April 10: Marching for Mercy

Then the word of the Lord of hosts came to me:
   Say to all the people of the land and the priests:
When you fasted and lamented in the fifth month and in the seventh,
   for these seventy years,
was it for me that you fasted?
And when you eat and when you drink,
   do you not eat and drink only for yourselves? …
Thus says the Lord of hosts:
   Render true judgments,
   show kindness and mercy to one another;
   do not oppress the widow, the orphan, the alien, or the poor;
   and do not devise evil in your hearts against one another.
Zechariah 7:4-10

Once again, God shows disdain for the practice of fasting when it is unaccompanied by the pursuit of justice. Zechariah shows that he stands firmly in the line of Hebrew prophets who criticized the people’s ethical standards. It doesn’t matter that they have been fasting at the correct time for seventy years; their religious practices are nothing but a cover-up for their own narrow self-interest.

In this particular scripture, however, we find a word that is fundamental to the understanding of God’s character, and therefore, to the character of God’s people. That word is the Hebrew hesed, translated here as “mercy.” It’s a notoriously difficult word to translate into English; other translations include “lovingkindness,” “loyal love,” and “goodness.”

What is important to know about hesed is that it is a quality of commitment primarily, not emotion. Like the word “agape,” or “love,” hesed is not a feeling; It’s something people DO for other people “who have no claim on them,” as one Biblical commentator put it.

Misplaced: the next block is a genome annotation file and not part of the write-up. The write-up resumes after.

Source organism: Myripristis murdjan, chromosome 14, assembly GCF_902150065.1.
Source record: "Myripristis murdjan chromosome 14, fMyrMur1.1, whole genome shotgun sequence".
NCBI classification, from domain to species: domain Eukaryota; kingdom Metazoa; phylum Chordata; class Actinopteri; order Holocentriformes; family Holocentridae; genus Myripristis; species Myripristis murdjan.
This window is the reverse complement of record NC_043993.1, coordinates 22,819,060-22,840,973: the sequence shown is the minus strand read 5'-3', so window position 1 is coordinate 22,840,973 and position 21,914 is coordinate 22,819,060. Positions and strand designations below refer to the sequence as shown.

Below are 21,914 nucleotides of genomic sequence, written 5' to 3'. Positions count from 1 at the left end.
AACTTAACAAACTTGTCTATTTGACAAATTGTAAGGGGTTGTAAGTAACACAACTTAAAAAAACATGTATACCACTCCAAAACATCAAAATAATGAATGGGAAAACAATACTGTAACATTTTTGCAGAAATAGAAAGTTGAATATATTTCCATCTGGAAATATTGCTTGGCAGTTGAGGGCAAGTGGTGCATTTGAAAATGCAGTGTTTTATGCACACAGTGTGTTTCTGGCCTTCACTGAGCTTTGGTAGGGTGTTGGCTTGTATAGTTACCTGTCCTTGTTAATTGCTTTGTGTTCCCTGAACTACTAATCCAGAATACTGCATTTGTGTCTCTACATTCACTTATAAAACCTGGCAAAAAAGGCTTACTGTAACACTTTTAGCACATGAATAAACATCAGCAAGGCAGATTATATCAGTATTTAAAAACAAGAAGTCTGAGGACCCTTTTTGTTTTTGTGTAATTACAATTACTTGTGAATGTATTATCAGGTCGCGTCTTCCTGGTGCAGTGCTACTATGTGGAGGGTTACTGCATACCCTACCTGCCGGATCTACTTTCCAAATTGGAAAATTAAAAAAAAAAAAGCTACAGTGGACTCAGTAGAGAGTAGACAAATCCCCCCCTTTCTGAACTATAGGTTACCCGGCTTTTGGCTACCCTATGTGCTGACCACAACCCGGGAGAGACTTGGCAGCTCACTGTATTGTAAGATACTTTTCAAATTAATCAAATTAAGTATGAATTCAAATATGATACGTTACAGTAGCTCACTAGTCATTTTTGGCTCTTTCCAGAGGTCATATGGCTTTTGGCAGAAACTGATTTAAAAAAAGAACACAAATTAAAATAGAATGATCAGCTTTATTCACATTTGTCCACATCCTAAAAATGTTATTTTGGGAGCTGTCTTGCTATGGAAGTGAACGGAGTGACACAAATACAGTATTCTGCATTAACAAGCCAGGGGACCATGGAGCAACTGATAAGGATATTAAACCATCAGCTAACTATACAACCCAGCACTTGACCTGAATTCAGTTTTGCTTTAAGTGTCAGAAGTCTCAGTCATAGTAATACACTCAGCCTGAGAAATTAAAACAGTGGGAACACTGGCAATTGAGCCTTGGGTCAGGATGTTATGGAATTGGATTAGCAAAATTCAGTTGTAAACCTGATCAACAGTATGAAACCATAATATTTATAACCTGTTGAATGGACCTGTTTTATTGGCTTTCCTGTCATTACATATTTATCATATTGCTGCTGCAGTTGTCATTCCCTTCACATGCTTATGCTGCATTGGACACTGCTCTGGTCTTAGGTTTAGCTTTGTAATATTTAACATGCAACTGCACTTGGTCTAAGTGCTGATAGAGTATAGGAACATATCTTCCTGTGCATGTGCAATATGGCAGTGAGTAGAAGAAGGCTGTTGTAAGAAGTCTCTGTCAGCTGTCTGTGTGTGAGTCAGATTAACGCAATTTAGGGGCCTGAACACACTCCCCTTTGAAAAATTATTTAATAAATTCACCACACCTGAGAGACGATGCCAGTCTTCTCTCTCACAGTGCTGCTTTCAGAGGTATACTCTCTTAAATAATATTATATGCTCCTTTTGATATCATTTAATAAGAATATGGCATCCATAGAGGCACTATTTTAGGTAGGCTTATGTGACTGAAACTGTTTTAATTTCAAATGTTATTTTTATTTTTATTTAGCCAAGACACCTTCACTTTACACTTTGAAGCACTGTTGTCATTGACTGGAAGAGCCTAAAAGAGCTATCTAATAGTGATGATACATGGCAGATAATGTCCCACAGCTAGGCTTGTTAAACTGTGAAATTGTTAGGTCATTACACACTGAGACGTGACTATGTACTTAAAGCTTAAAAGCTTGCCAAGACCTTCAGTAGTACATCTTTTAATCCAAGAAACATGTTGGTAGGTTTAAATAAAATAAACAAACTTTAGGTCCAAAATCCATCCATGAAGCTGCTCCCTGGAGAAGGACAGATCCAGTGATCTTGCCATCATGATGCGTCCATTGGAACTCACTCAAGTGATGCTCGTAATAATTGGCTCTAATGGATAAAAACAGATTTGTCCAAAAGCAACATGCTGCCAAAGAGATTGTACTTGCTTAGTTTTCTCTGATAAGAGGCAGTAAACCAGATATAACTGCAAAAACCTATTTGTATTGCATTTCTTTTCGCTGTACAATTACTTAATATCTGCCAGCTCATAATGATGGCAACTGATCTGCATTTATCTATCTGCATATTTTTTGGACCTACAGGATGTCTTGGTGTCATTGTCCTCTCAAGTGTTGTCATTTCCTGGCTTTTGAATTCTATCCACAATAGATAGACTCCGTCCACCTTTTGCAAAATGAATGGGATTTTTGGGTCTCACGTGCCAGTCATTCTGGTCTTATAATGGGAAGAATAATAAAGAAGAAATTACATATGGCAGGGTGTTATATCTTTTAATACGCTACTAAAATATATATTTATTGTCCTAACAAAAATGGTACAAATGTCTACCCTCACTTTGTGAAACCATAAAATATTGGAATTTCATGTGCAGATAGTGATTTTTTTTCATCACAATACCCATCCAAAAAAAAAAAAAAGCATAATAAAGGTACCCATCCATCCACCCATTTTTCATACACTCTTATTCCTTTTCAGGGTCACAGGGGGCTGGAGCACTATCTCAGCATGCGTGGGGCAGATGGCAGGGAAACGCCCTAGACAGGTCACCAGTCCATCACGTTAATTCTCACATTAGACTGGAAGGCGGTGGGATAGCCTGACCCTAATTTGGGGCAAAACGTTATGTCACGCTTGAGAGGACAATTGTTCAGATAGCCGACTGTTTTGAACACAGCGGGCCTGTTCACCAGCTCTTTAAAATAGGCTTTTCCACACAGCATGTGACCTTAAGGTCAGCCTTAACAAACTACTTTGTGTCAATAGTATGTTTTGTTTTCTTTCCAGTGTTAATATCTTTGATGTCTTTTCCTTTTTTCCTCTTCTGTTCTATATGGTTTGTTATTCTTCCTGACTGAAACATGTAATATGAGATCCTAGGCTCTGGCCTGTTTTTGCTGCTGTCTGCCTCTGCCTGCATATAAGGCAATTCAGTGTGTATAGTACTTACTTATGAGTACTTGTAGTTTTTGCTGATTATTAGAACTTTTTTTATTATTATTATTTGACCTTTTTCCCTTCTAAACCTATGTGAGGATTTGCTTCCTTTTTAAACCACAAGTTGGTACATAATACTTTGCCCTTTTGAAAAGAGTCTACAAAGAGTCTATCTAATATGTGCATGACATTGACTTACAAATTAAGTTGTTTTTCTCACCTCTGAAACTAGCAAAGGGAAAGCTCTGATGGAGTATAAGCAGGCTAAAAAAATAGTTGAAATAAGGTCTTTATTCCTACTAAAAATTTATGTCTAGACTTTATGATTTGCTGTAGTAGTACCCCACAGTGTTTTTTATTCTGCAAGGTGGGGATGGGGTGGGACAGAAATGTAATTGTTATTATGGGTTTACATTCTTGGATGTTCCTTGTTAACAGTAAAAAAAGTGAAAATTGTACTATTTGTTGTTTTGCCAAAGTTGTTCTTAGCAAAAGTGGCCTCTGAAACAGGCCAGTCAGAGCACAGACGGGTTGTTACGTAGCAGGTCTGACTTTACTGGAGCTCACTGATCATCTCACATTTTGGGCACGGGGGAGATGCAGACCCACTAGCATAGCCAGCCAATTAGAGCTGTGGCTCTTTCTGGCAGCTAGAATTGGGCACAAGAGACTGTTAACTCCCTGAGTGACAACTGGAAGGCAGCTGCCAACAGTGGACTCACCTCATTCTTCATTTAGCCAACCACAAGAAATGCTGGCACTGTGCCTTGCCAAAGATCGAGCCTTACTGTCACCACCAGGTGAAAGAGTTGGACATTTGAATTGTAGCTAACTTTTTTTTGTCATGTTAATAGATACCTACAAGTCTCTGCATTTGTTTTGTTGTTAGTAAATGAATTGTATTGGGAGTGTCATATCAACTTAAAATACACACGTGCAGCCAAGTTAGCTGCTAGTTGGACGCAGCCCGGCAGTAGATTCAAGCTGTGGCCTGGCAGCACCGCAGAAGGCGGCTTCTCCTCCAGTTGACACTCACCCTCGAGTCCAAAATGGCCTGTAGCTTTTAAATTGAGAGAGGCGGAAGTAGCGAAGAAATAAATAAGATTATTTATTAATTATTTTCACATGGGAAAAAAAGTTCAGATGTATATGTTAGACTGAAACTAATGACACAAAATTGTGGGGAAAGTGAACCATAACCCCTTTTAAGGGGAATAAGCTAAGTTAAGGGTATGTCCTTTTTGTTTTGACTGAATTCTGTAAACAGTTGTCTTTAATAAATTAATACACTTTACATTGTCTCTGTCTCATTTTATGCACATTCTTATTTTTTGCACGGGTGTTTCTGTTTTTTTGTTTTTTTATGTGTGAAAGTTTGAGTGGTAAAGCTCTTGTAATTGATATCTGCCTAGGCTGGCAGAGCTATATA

God says that the Israelites must show hesed to those who have no claim on them — namely the widow, the orphan, the alien, and the poor. In fact, Zechariah insists that the people’s relationship with God depends on how they act toward these others.

At yesterday’s Mega-March in Dallas, I looked around at the people marching at my side. I saw a lot of people “who have no claim on me.”

I walked alongside Hispanic immigrants, many of whom are undocumented. I am a citizen of this country, and I have no obligation to defend their presence or protect their status. In fact, I could make a phone call to ICE and likely have a number of folks rounded up, if I wished. 

But God insists that I show mercy/hesed

I walked alongside Muslims. I am a Christian, and I have no obligation to pray with Muslims on Friday, nor do I have to pay heed to their Scriptures or their teachings. Muslims have no claim on me. I could argue, like many politicians do, that this is a Christian nation, and that Christian faith ought to be privileged in the public square. I could make the case, like many politicians do, that some Muslim-majority countries produce terrorists, and thus, we ought to close our entrance procedures to these countries. 

But God insists that I show mercy/hesed.

I walked alongside the poor and homeless. They have no claim on me. I could argue that I have a job, and that I work for my living. I could point out that many of the poor abuse drugs and alcohol, and that some of them have had multiple possibilities to turn their lives around. 

But God insists that I show mercy/hesed.

And then it hit me — everyone has a claim on me. I am obligated to love every single one of God’s children. It is only when I begin to draw distinctions between myself and others that I find myself drifting away from hesed. When I point and say, “I’m legal — she is not,” or “I am a Christian — he is not,” or “I’m responsible — they are not,” then I have already begun to run from God’s commandment to show hesed.

The truth is that we all are dependent on each other. There is no “them”; it’s only “us.” Or as we shouted repeatedly yesterday on the streets of Dallas, “The people united/shall never be divided!”

Prayer: God, as we begin this Holy Week, I remember that your Son did not experience much kindness during his last days. Help me to be merciful, and remind me that I am connected to my neighbors, known and unknown alike, by the divine gift of our humanity. Amen.

Justice Challenge: April is National Poetry Month, and there is a long tradition of American resistance poetry. Follow this link for a list of some classic justice-oriented poems. Read a couple, then try writing your own!